A man who has lived in Kendal for more than two decades says he is moving away from the town because of its flood scheme.

Lee Wilson said he and many others in the town were dismayed at the Environment Agency’s (EA) decision to fell trees as part of the Kendal Flood Risk Management Scheme - most recently near Stramongate Bridge this week.

Mr Wilson, who has lived in Kendal for 23 years, had his home in Castle Street flooded during Storm Desmond in 2015.

But he said he does not agree with the flood scheme and that the current works at Gooseholme and the building of flood defence walls along sections of the River Kent had made him decide to put his house up for sale.

The Environment Agency has said the £76million scheme will help to protect more than 2,000 homes and businesses in the River Kent catchment from flooding and that it is planting more than 4,000 trees in the area.

They added that the felling of trees in the Gooseholme area was necessary as part of preparatory works before construction can begin on flood defences in the area.

“When they first started this programme of felling the trees I felt dismayed, a lot of people didn’t want that, we didn’t want this area to have a wall and the trees butchered down,” said Mr Wilson.

“It’s heartbreaking to see what’s going on there’s a lot of unhappy people.

“It’s taken the beauty away from the area.

“I bought the house on Castle Street because it was near Gooseholme, the weir and the trees - the whole area is beautiful.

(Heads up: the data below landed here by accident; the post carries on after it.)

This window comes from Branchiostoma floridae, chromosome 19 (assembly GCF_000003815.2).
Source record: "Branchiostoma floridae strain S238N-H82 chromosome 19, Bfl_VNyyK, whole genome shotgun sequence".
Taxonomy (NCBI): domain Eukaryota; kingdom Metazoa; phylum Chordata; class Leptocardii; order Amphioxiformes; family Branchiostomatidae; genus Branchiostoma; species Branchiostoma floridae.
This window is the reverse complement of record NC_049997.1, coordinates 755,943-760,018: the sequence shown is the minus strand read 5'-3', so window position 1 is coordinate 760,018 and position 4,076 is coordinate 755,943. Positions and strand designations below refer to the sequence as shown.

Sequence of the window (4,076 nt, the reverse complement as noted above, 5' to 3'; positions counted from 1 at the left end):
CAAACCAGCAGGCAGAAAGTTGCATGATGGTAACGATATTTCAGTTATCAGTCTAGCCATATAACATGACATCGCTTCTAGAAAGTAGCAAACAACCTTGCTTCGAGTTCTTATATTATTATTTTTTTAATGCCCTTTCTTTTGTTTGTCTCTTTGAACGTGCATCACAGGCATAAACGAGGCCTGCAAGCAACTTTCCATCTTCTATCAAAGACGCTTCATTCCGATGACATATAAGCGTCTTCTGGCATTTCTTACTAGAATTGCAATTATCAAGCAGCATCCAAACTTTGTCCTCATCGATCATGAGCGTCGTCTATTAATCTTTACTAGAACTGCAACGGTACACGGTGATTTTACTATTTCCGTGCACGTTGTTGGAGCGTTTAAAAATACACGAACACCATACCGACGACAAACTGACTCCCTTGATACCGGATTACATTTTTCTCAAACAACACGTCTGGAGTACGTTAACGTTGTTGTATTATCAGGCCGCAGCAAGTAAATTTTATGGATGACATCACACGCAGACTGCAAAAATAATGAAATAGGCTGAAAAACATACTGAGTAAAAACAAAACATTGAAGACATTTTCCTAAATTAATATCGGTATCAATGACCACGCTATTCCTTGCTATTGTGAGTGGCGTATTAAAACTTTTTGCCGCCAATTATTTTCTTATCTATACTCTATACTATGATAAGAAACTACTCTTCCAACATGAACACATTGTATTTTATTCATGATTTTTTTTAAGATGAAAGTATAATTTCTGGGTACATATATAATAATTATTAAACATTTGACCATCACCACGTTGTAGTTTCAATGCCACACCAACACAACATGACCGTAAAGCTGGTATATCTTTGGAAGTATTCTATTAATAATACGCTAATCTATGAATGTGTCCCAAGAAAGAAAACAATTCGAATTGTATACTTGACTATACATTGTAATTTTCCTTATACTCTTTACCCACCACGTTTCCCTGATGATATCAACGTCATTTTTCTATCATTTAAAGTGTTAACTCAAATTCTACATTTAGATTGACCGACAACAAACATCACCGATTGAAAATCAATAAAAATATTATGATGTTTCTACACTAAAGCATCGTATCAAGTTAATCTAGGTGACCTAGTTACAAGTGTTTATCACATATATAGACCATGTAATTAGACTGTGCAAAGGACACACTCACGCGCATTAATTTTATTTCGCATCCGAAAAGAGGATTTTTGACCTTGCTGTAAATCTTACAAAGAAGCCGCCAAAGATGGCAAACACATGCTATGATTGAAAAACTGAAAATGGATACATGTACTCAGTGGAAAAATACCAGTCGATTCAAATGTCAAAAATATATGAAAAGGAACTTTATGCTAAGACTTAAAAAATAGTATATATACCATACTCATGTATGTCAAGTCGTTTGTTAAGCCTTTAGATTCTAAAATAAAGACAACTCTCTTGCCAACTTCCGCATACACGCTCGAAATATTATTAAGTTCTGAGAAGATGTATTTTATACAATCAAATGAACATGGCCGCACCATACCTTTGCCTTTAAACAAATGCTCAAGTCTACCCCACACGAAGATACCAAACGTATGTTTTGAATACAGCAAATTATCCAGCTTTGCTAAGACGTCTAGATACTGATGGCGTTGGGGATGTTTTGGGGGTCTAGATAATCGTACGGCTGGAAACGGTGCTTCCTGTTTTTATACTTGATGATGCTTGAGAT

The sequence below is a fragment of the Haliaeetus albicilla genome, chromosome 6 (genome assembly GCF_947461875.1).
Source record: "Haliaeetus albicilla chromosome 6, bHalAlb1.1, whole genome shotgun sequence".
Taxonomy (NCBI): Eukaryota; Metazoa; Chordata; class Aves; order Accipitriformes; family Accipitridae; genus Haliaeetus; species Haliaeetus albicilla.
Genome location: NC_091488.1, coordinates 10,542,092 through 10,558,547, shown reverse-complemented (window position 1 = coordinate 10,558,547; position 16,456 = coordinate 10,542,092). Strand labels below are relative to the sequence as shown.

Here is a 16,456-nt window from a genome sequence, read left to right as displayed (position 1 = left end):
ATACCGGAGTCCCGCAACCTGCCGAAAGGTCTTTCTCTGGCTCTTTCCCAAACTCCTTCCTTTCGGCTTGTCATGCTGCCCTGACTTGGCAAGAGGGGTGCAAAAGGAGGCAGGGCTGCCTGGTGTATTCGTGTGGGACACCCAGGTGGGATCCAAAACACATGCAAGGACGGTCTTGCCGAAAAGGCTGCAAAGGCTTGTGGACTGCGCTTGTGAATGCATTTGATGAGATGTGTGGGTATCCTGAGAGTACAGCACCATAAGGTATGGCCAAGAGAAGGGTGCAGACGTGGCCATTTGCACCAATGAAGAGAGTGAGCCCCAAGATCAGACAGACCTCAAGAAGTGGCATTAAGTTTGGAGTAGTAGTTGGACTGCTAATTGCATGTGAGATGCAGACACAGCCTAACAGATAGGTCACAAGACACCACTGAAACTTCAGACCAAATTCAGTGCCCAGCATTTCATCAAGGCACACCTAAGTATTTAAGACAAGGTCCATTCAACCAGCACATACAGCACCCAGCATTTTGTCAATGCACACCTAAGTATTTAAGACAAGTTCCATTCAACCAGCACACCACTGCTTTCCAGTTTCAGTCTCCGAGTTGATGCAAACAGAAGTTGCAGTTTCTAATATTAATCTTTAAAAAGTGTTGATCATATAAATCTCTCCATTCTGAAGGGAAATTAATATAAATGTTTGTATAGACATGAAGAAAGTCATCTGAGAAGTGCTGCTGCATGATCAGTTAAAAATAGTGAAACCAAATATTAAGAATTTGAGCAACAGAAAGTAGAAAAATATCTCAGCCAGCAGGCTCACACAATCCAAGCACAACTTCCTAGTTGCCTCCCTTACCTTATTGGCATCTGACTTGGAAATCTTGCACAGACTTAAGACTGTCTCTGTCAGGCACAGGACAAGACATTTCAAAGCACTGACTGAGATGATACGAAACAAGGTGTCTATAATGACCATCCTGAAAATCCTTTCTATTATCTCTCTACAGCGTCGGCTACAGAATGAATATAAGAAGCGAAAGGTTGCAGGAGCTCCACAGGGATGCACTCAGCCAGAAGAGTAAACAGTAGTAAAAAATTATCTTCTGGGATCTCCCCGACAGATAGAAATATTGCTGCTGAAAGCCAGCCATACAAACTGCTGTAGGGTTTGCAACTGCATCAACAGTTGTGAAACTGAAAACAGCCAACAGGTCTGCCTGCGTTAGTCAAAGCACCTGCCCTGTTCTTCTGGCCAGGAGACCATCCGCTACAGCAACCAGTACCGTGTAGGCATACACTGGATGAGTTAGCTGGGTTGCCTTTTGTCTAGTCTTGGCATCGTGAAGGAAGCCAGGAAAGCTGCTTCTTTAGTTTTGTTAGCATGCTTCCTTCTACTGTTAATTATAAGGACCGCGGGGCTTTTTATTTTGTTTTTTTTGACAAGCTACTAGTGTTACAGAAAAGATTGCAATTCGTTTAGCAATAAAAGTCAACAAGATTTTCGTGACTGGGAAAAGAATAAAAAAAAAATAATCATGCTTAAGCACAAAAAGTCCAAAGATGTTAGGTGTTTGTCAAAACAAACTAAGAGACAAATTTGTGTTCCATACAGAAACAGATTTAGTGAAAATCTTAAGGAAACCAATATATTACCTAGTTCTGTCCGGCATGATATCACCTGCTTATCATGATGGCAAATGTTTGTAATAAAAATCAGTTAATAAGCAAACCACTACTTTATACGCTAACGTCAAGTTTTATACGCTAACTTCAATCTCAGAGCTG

“I’m going to leave the area and put my house up for sale because the beauty of Gooseholme is gone.

“I think a lot of people would prefer to be flooded than see this eyesore built.”

Stewart Mounsey, Flood Risk Manager for the Environment Agency said the scheme was an ‘important step’ in the town becoming more resilient to climate change and the ‘likely’ increased risk of flooding.

“The scheme will also make a wider contribution to improving wildlife, habitat, amenity, walking and cycling,” he said.

“Before any construction works can begin on the multi-million flood risk management scheme, we need to undertake extensive preparatory works. Sadly, as part of this work a number of trees and vegetation will be needed to removed.

“This included the removal of two trees at Stramongate Bridge this week. An Independent Ecological Clerk of Works was on site monitoring the removal of trees and vegetation and we will continue to work with the clerk over the coming months. 
“Pre-construction surveys have been carried out with all relevant guidelines being adhered to.

He added that several options have been identified for the re-use of the felled trees, including sculptures, educational art, habitat creation and seating and that the EA and contractors have installed 64 new bird and bat boxes throughout Kendal.

“We will also be planting over 4,000 new trees as part of our landscape design within Kendal and improving community spaces at Beezon fields and Benson Sands,” said Mr Mounsey.